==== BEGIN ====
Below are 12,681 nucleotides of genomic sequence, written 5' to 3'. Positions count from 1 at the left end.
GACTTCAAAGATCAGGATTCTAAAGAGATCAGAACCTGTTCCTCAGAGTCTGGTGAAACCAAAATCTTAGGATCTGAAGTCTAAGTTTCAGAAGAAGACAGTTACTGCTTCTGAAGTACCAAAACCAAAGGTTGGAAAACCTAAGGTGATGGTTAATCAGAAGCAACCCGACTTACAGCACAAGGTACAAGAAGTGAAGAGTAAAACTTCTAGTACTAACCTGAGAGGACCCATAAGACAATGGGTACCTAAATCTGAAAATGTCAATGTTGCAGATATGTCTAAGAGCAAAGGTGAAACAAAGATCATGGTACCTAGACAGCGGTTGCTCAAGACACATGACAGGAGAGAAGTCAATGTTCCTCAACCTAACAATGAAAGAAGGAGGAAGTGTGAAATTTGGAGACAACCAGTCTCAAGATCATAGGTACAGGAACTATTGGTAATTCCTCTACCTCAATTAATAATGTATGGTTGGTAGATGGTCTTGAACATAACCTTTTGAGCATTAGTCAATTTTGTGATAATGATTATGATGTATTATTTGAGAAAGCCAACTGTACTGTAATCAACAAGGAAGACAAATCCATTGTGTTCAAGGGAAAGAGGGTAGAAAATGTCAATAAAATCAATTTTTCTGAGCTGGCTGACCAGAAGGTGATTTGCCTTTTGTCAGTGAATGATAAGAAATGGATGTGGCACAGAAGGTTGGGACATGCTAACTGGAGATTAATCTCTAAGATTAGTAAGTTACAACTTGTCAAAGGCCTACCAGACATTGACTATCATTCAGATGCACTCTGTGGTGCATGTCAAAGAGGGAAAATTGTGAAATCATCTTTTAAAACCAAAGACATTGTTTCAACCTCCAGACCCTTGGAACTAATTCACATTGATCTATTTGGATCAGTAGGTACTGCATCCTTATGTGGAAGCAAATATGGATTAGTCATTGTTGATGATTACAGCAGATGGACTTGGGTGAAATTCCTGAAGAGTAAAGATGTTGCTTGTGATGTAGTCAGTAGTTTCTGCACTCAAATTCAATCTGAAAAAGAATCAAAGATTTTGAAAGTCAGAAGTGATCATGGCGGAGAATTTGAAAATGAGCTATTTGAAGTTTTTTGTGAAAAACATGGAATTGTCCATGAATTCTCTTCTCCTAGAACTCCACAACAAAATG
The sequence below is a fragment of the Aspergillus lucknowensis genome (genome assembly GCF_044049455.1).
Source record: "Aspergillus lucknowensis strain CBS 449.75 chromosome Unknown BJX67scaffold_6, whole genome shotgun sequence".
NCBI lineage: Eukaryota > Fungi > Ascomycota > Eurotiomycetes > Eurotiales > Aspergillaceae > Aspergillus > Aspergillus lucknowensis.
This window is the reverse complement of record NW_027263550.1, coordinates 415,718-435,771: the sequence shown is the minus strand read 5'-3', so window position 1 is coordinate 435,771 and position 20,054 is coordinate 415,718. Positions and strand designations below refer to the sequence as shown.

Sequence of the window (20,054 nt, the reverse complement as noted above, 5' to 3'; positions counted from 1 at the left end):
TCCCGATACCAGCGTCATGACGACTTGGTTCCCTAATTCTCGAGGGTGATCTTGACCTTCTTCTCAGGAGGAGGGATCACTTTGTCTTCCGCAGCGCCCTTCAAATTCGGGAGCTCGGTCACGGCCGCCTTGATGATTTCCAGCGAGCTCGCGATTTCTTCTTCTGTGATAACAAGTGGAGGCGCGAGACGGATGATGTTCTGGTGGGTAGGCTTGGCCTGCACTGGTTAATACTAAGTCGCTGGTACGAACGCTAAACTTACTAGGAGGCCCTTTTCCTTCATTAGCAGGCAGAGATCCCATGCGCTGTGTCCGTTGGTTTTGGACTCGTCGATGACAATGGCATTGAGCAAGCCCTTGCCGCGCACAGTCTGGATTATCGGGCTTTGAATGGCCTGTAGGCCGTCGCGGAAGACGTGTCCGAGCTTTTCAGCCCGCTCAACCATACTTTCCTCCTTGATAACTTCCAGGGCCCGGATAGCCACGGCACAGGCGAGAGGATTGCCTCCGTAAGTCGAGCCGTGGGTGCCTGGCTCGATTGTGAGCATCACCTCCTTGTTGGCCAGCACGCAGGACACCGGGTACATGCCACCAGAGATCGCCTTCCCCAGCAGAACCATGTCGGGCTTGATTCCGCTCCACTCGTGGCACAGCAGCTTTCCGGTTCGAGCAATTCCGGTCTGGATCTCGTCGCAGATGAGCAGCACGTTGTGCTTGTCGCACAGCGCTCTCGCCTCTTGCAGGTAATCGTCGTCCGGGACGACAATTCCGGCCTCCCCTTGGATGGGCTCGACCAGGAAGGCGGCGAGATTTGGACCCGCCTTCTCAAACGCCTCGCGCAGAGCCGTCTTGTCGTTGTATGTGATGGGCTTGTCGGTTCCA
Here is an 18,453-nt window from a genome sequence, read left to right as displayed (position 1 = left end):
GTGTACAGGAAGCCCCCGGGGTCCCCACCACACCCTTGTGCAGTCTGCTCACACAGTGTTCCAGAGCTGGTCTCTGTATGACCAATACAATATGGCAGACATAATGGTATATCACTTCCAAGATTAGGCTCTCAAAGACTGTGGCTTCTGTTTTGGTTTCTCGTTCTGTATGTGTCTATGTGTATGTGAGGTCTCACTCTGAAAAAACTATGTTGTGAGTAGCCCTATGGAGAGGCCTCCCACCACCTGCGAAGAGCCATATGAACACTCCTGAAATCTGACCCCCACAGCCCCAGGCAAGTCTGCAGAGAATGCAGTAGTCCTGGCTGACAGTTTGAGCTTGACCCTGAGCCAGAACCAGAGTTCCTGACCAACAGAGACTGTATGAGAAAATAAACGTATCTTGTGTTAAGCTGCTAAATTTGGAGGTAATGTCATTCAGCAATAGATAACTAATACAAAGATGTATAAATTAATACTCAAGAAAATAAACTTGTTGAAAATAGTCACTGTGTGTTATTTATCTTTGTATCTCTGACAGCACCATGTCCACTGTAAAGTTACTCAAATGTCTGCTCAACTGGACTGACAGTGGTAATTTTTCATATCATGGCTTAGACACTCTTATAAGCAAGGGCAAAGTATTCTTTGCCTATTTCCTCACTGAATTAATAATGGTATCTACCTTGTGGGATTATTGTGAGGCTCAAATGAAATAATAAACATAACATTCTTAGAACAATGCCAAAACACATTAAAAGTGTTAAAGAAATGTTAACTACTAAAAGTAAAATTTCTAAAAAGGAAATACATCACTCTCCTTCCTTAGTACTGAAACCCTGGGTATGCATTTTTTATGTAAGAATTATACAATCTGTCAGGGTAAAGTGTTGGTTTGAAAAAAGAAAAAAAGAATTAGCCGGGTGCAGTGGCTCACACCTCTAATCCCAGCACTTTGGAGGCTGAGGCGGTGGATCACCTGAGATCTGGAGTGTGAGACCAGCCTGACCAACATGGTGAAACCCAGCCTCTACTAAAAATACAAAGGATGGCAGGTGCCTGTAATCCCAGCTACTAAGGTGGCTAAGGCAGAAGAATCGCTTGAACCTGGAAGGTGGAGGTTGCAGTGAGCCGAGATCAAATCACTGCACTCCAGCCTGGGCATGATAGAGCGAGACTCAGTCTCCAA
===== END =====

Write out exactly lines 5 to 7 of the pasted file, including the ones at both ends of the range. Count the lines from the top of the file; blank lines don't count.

NCBI lineage: Eukaryota > Fungi > Ascomycota > Eurotiomycetes > Eurotiales > Aspergillaceae > Aspergillus > Aspergillus lucknowensis.
This window is the reverse complement of record NW_027263550.1, coordinates 415,718-435,771: the sequence shown is the minus strand read 5'-3', so window position 1 is coordinate 435,771 and position 20,054 is coordinate 415,718. Positions and strand designations below refer to the sequence as shown.

Sequence of the window (20,054 nt, the reverse complement as noted above, 5' to 3'; positions counted from 1 at the left end):